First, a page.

Browsing named entities in George Bancroft, History of the United States from the Discovery of the American Continent, Vol. 2, 17th edition.. You can also browse the collection for West Indies or search for West Indies in all documents.

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h constitution, which had been the work of centuries; held in his own grasp the liberties which the English people had fixed in their affections, and cast the kingdoms into a new mould. Religious peace, such as England till now has never again seen, flourished under his calm mediation; justice found its way even among the remotest Highlands of Scotland; commerce filled the English marts with prosperous activity under his powerful protection, Chap. XI.} his fleets rode triumphant in the West Indies; Nova Scotia submitted to his orders without a struggle; the Dutch begged of him for peace as for a boon; Louis XIV was humiliated; the pride of Spain was humbled; the Protestants of Piedmont breathed their prayers in security; the glory of the English name was spread throughout the world. And yet the authority of Cromwell marks but a period of transition. His whole career was an attempt to conciliate a union between his power and permanent public order; and the attempt was always una
that the idea of the conquest of Canada was first distinctly proposed to New England. It was proposed only to be rejected as impossible. A land march of four hundred miles, over rocky mountains and howling deserts, was too terrible an obstacle. But Boston equipped several privateers, and Chap XII.} not without success. Mass. Hist. Coll. XVIII. 109. At the same time, colonial loyalty did not content itself with barren professions; it sent provisions to the English fleet in the West Indies; and to the navy in 1666 Dec. 3. England, a ship-load of masts; a blessing, mighty unexpected, and but for which, adds Pepys, Pepys, i. 489. we must have failed the next year. The daring defiance of Massachusetts was not followed by immediate danger. The ministry of Clarendon was fallen, and he himself was become an exile; and profligate libertines had not only gained the confidence of the king's mistresses, but places in the royal cabinet. While Charles II. was dallying with wo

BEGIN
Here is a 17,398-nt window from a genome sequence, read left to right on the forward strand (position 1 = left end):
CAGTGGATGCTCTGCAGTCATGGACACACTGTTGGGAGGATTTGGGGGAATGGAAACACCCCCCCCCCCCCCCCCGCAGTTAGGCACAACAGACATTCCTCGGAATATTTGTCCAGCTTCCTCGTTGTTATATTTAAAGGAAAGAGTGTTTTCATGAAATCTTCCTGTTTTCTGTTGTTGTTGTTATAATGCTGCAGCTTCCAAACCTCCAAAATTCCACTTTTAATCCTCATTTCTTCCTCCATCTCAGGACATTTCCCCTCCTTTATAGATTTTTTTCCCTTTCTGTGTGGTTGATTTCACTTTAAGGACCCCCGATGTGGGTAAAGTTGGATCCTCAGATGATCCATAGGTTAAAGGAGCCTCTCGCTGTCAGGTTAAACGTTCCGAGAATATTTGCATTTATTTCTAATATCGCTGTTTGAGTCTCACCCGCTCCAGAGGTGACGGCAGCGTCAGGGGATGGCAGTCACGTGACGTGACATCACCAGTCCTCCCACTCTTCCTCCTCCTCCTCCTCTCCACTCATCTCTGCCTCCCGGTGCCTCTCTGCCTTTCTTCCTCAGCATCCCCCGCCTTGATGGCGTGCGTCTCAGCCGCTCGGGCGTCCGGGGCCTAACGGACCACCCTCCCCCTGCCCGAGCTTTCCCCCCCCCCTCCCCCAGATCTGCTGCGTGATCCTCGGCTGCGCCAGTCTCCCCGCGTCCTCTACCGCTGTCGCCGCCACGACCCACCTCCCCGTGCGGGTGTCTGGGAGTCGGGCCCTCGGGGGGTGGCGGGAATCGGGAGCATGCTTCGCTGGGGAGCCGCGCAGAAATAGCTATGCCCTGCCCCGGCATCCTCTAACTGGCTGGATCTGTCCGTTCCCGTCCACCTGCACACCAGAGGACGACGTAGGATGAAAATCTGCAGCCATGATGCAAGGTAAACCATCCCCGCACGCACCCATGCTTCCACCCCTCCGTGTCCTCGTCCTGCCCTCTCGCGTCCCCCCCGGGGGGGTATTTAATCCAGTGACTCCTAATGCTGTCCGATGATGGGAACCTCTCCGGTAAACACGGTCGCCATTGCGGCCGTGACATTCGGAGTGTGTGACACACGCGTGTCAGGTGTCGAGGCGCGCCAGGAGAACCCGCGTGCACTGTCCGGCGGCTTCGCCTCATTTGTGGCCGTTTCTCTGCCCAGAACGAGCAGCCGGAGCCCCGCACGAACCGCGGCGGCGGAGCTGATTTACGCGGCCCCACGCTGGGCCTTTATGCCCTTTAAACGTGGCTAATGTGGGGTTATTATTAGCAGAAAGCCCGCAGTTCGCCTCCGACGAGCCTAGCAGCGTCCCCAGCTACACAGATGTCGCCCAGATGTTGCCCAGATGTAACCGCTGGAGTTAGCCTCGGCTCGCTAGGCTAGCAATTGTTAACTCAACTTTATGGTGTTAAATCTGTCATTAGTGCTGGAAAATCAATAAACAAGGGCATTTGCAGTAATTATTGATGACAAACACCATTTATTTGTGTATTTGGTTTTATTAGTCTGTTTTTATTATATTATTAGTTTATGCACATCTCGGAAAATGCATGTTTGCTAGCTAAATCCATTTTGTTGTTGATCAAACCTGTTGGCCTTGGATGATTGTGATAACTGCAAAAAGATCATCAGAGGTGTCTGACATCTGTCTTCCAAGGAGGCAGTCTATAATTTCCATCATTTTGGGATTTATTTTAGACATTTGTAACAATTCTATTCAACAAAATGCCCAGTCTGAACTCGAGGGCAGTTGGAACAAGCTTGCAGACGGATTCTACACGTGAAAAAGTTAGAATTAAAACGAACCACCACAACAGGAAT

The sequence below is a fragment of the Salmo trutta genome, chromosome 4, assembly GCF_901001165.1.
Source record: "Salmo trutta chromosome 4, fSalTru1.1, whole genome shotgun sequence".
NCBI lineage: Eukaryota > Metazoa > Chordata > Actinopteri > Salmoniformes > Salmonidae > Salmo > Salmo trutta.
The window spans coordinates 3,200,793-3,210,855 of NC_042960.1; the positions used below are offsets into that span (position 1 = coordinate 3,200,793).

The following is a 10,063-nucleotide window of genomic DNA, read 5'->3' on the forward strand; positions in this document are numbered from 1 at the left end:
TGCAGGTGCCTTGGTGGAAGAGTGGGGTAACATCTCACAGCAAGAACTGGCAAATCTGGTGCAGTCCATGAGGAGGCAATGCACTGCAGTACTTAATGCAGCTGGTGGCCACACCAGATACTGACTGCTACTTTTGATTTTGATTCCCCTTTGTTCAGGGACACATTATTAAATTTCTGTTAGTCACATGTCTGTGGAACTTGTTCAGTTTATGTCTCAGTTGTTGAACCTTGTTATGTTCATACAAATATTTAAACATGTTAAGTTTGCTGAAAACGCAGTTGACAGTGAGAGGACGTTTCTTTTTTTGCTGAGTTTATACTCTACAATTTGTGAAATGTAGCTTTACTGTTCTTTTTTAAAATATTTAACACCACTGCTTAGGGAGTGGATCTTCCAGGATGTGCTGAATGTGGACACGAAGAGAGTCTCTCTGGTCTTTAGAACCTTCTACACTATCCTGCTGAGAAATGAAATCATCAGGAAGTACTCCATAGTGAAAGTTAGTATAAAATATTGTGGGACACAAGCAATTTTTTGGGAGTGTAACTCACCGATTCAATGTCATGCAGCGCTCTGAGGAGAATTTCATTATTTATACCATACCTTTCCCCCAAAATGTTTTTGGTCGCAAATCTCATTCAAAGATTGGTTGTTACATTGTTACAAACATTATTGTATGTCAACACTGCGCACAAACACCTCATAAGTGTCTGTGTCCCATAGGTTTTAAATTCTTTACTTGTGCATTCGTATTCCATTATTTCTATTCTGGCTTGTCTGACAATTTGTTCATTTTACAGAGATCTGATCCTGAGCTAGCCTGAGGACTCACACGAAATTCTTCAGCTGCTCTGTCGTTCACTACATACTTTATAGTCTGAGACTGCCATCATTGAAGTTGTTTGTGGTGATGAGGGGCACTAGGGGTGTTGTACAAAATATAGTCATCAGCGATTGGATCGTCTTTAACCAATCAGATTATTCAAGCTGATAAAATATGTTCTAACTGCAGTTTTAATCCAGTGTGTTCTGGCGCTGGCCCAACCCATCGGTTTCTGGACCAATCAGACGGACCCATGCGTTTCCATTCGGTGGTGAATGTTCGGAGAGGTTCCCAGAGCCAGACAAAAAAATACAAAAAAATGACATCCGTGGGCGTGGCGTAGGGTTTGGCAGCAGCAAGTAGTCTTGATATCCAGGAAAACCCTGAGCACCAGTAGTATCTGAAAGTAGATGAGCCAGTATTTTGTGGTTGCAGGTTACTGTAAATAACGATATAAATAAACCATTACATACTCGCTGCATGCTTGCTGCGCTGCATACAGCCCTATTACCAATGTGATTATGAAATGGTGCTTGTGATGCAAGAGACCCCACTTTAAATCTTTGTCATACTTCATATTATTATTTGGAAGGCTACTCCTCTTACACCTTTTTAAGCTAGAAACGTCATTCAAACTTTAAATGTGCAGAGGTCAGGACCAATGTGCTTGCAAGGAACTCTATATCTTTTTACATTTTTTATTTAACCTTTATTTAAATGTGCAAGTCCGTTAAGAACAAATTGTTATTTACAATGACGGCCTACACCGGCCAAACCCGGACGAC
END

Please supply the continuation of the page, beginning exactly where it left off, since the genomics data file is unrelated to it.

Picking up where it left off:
of navigation could never be acceptable. There was little direct commerce between Albemarle and England; the new officers embarked for Carolina by way of the West Indies, where Eastchurch remained for a season; while Miller proceeded to the province, in which he was now to hold the triple office 1677. July of president or goverthe whites in the proportion of twenty-two to twelve; Letter from South Carolina, by a Swiss gentleman, p. 40. a proportion that had no parallel north of the West Indies. The changes that were taking place on the banks 167??? of the Hudson, had excited discontent; the rumor of wealth to be derived from the fertility of the ss an easy dupe of those in whom he most confided—of priests, and of a woman. The daughter of an adventurer,—for nearly ten years of childhood a resident in the West Indies, educated a Calvinist, but early converted to the Roman faith,—Madame de Maintenon, had, in the house of a burlesque poet, learned the art of conversation, and,<
Amsterdam, and Leyen of Enkhuisen, each formed a company to traffic with the West Indies. The commerce was continued with success; but Asia had greater attractions.n de Laet, a member of the chamber of Amsterdam, in an elaborate work on the West Indies, opportunely drew the attention of his countrymen to their rising colony, an and honest Stuyvesant, recently the vicedirector of Curacao, wounded in the West Indies, in the attack on St. Martin, a soldier of experience, a scholar of some lea The West India Company, which sometimes transported Indian captives to the West Indies, Ibid. XVIII. 193. having large establishments on the coast of Guinea, atroes. Albany Records, IV. 371. They were imported sometimes by way of the West Indies, often directly from Guinea, Ibid. IV. 2; VIII. 14. The Records contain peace and candid affection for the Dutch nation had been acknowledged by the West India Chap. XV.} 1664. Sept. 1. Company, advised his personal friends to offer no